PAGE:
In thinking about Adirondack unsung heroes, singer-songwriter Peggy Lynn’s powerfully moving song Lydia about Lydia Smith (wife of Paul Smith) comes to mind. I write about another Lydia who related very strongly to that song, and who did so much for the Association for the Protection of the Adirondacks (AFPA). Her name was Lydia Serrell. I worked with Lydia for 18 years, and can attest that she was an extraordinary Adirondacker in her own right, and instrumental to the success of the organization.
Lydia Serrell fell in love with the Adirondacks at an early age. The daughter of Hungarian immigrants and carriage makers working in Schenectady, she was “shipped out” after her mother’s death c. 1918 to live with her mother’s sister, her Aunt Anna and Uncle Chris Kohler, at their farm in Gravesville, Town of Ohio in the southwestern Adirondacks. Lydia’s great friend Linda Champagne writes: “Lydia attended a small north country school. Her uncle, a guide in the nearby Adirondack League Club (Uncle Chris), and his wife (Aunt Anna), who had been a cook at the club, created a comfortable life for the city girl. The modest home had only a spring for water. Entertainment meant skating on ponds and reading Zane Grey novels by kerosene lantern in the evenings. When her father remarried, and she returned to Schenectady, she continued a lifelong love of hiking, touring and reading the history of the Adirondacks.”
The years went by. Lydia was about to marry a man from the Adirondacks when he died tragically in a road accident. Later, she married a man who was killed in France during World War II. She became a skilled museum consultant (working at Lansing Manor House and Museum in Blenheim, NY, among other places), ran an antiques business with her son Corky, became a real estate broker and bookkeeper for many organizations.
In 1963, she was asked to handle the membership roles of the nonprofit Association for the Protection of the Adirondacks by the late conservation champion, Paul Schaefer, AFPA’s Vice President. Three years earlier, she had become a partner in one of Paul’s home building and restoration companies, and did everything she knew how to do for Paul, from bookkeeping, to real estate brokering, to the delicate “punch list” negotiations with new home buyers. She was one of the few people who could say “no” to Paul Schaefer.
Paul grudgingly admired her honesty, loyalty and work ethic. Anyway, she also became membership secretary for the protection of the Adirondacks. Meticulous, she kept those membership roles for forty years – on index cards! She managed AFPA accounts “to the penny” all that time. When I became AFPA Executive Director in 1987, I would have been lost without her.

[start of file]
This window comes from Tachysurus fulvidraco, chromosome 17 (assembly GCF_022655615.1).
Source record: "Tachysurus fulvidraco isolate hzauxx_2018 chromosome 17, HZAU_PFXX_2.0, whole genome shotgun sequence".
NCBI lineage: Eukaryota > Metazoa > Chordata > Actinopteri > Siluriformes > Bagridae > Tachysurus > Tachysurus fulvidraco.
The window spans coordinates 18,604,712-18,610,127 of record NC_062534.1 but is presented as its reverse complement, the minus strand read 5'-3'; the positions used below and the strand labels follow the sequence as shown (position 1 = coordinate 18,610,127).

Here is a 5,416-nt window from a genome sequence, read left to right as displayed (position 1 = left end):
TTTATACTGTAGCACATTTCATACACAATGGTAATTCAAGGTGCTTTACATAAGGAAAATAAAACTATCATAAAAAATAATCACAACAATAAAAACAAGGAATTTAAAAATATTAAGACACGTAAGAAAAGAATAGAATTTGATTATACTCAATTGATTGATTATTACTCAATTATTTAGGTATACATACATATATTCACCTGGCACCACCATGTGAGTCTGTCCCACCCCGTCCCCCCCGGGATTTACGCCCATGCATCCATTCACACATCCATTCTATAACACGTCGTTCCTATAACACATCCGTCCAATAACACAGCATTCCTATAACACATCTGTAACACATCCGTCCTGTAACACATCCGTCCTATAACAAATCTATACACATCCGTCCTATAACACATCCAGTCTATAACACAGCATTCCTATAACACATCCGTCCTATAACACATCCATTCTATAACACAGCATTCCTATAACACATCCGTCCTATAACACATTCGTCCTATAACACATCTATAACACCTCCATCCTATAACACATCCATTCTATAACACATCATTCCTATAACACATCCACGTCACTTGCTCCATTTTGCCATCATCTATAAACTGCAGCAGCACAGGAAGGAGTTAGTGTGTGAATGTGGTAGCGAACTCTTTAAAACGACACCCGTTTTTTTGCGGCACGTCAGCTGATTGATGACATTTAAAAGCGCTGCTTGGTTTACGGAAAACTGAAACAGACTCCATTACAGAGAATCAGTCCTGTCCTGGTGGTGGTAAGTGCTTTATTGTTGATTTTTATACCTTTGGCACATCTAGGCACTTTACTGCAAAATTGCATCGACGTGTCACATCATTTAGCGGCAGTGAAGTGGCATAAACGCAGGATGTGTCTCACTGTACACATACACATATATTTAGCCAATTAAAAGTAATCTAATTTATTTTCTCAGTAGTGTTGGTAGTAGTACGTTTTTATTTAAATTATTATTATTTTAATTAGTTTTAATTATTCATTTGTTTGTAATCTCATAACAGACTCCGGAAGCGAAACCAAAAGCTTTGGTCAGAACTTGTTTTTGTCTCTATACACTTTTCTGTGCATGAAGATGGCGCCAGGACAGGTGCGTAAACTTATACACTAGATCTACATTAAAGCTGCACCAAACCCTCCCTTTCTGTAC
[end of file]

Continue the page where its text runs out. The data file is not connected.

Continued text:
She had never been paid for her AFPA work from 1963-1988. Finally, she began to earn a modest salary to augment what she was paid as museum consultant. She had struggled to make a living for her and her son, but gave 25 years to the protection of the Park for nothing. Of course, so did all of our Trustees, but Lydia kept the group going and “professionalized it” long before Earth Day 1970.
If you have kept with me so far, here’s one more interesting part of her career as told by Linda Champagne: “Lydia served as a consultant for a new commercial show of 30 projectors and a multi-media production in Lake George village, called The Adirondack Adventure” (does any reader remember that production?). Serrell travelled throughout the Adirondacks to small museums and collections to find illustrations in photos and art work for the script produced by colleague Linda Champagne.
Champagne continues: “Several exhibits on the Adirondack artist Rockwell Kent were designed and installed by Serrell in the 1980s, including ones at Union College Library, Albany Public Library, SUNY Albany Library, and another at Schenectady Museum. Kent’s work on display included General Electric’s advertisements, calendars and a large mural Kent executed for the entrance to the GE building at the 1939-40 World’s Fair in New York City. She had visited that exhibit during the fair and admired both the art work and the word-craft of Kent. That museum exhibition also included a special bus trip to the Kent farm and studio in Ausable Forks, which Serrell so enjoyed.”
In 1983, and again in 1988 and 2002, Lydia returned to the Adirondack League Club as conference registrar for AFPA’s environmental conference series. Over the course of several days in those years, she was given the royal treatment because of her Uncle’s and Aunt’s long tenure there in the early 20th century – private tours of the historic camp architecture included. She was never happier than with her family, or when in residence at the Adirondack League Club, or looking at Kip Taylor’s classic book Loon, or arranging an exhibit or a room full of beautiful things to best effect. Her aesthetic judgments – and her bookkeeping – were unsurpassed.
Her Hungarian temperament could flair from time to time, particularly at any injustice in her world, but she was an unflappable professional with a sense of humor and a storehouse of Adirondack and other stories. She suffered great personal tragedies, “never made much money, but had a lot of fun.”
She steered me and AFPA, and Paul Schaefer’s businesses on a very honest, steady course, and taught me to smell the flowers, appreciate people and history, and admire the details of just about anything. My thanks go to Linda Champagne for writing Lydia’s detailed obituary. After 43 years keeping track of AFPA funds and members, Lydia Serrell retired at age 92. She died two years later on January 10, 2008. At her graveside service, a Bald Eagle soared overhead.
Photo: Lydia Serrell